In the days and weeks leading up to national signing day on Feb. 5, high school student-athletes from around the country made their official visits to potential schools looking to secure their services.
But what goes into an official visit?
The truth is, there's no real answer. Each official visit is tailored to the specific wants and needs of the prospect. By the time a prospect steps foot on the Georgia campus for an official visit, director of on-campus recruiting Daryl Jones and his staff have already established relationships with the players.
"Once we recognize that a prospect is for Georgia academically, athletically and character-wise, then we start to engage them by virtue of talking to their high school coaches," Jones said. "When they're at that age when we can engage them in some social media stuff, we do that both from our football department and our head football coach [Mark Richt]."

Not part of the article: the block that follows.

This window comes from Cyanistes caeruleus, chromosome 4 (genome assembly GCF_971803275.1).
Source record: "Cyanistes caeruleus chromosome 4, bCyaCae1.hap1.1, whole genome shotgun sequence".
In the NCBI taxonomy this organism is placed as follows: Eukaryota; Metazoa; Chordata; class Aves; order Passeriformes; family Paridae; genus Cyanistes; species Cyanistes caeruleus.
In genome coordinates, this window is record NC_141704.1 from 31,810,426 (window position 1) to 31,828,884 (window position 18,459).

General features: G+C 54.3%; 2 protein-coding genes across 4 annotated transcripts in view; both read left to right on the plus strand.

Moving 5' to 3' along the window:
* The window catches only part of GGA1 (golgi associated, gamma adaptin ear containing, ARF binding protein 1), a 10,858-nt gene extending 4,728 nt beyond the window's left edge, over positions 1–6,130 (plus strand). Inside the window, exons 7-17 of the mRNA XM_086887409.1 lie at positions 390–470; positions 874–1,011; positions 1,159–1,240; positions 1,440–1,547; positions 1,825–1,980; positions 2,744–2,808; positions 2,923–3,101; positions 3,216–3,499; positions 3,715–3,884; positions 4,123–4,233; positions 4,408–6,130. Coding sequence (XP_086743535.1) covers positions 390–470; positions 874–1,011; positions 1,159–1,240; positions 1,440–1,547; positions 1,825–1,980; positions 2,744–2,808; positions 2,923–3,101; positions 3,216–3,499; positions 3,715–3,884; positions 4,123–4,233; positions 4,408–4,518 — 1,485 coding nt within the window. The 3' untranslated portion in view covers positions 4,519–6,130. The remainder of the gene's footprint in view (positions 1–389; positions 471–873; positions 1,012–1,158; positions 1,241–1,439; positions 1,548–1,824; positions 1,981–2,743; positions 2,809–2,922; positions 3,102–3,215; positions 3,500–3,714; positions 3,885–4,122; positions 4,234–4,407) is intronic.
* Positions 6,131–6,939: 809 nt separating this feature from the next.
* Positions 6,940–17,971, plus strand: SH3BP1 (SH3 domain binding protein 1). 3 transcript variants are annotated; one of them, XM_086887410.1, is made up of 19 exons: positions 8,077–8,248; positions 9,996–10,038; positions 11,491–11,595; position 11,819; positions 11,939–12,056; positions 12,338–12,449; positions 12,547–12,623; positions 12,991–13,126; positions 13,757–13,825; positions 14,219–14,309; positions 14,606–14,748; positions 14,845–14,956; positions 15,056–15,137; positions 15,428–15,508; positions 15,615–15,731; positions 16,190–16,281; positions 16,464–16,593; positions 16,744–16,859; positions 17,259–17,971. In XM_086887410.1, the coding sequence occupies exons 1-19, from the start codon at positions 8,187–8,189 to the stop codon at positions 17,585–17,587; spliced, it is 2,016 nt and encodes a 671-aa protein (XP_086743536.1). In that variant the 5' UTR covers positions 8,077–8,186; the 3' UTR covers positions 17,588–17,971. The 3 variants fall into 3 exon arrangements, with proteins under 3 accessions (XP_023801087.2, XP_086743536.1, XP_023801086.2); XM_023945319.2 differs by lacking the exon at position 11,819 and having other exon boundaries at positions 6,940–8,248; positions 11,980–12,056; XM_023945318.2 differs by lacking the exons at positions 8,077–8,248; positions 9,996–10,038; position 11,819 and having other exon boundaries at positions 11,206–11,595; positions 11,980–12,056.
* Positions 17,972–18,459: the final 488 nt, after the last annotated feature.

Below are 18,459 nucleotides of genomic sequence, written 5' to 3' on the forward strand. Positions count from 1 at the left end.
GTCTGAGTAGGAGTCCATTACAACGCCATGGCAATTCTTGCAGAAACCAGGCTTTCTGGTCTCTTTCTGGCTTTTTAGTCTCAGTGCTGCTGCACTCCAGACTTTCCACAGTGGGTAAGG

The familiarity with each prospect means itineraries specially designed by Jones and his staff.
"We don't visit guys just for the sake of visiting," Jones said. "If they visit here, there's a sincere interest because we're pouring resources into them with manpower and hours being poured into getting guys here on campus. From that point on, we've done the background work, we know what they like, we know what their needs are and we know what they're interested in."
Once the prospect arrives on campus, a two-day whirlwind begins from the Hilton Garden Inn in downtown Athens.